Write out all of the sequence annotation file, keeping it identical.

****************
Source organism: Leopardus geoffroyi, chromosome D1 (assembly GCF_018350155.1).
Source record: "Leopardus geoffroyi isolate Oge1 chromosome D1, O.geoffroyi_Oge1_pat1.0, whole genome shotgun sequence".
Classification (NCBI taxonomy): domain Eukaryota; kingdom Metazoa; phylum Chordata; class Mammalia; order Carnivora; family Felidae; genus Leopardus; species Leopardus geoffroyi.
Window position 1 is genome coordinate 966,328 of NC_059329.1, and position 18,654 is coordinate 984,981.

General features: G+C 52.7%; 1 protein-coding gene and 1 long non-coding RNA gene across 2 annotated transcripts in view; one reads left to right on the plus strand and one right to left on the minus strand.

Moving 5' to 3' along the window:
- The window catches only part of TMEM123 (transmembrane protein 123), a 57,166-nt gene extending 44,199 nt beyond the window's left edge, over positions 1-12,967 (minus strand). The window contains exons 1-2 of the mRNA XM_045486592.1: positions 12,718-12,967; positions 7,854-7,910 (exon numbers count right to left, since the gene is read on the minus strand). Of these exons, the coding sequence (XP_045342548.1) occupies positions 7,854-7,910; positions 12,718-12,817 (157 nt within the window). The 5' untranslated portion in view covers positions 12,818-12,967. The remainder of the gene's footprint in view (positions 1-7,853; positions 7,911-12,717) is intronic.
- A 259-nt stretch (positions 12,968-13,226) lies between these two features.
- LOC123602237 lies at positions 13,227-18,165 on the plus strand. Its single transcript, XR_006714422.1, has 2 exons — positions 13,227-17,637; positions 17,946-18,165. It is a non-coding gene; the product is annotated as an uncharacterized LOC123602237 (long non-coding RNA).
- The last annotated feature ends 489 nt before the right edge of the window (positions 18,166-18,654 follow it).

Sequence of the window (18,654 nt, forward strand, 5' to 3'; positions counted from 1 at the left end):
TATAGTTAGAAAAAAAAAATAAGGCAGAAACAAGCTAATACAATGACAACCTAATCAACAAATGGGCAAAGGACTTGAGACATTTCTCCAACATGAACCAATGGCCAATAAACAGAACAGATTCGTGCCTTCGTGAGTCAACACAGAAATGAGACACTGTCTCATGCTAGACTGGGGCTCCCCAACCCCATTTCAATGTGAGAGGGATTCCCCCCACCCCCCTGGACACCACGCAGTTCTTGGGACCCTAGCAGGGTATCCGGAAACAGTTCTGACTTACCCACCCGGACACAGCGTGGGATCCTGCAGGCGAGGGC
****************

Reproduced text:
Source organism: Leopardus geoffroyi, chromosome D1 (assembly GCF_018350155.1).
Source record: "Leopardus geoffroyi isolate Oge1 chromosome D1, O.geoffroyi_Oge1_pat1.0, whole genome shotgun sequence".
Classification (NCBI taxonomy): domain Eukaryota; kingdom Metazoa; phylum Chordata; class Mammalia; order Carnivora; family Felidae; genus Leopardus; species Leopardus geoffroyi.
Window position 1 is genome coordinate 966,328 of NC_059329.1, and position 18,654 is coordinate 984,981.

General features: G+C 52.7%; 1 protein-coding gene and 1 long non-coding RNA gene across 2 annotated transcripts in view; one reads left to right on the plus strand and one right to left on the minus strand.

Moving 5' to 3' along the window:
- The window catches only part of TMEM123 (transmembrane protein 123), a 57,166-nt gene extending 44,199 nt beyond the window's left edge, over positions 1-12,967 (minus strand). The window contains exons 1-2 of the mRNA XM_045486592.1: positions 12,718-12,967; positions 7,854-7,910 (exon numbers count right to left, since the gene is read on the minus strand). Of these exons, the coding sequence (XP_045342548.1) occupies positions 7,854-7,910; positions 12,718-12,817 (157 nt within the window). The 5' untranslated portion in view covers positions 12,818-12,967. The remainder of the gene's footprint in view (positions 1-7,853; positions 7,911-12,717) is intronic.
- A 259-nt stretch (positions 12,968-13,226) lies between these two features.
- LOC123602237 lies at positions 13,227-18,165 on the plus strand. Its single transcript, XR_006714422.1, has 2 exons — positions 13,227-17,637; positions 17,946-18,165. It is a non-coding gene; the product is annotated as an uncharacterized LOC123602237 (long non-coding RNA).
- The last annotated feature ends 489 nt before the right edge of the window (positions 18,166-18,654 follow it).

Sequence of the window (18,654 nt, forward strand, 5' to 3'; positions counted from 1 at the left end):
TATAGTTAGAAAAAAAAAATAAGGCAGAAACAAGCTAATACAATGACAACCTAATCAACAAATGGGCAAAGGACTTGAGACATTTCTCCAACATGAACCAATGGCCAATAAACAGAACAGATTCGTGCCTTCGTGAGTCAACACAGAAATGAGACACTGTCTCATGCTAGACTGGGGCTCCCCAACCCCATTTCAATGTGAGAGGGATTCCCCCCACCCCCCTGGACACCACGCAGTTCTTGGGACCCTAGCAGGGTATCCGGAAACAGTTCTGACTTACCCACCCGGACACAGCGTGGGATCCTGCAGGCGAGGGC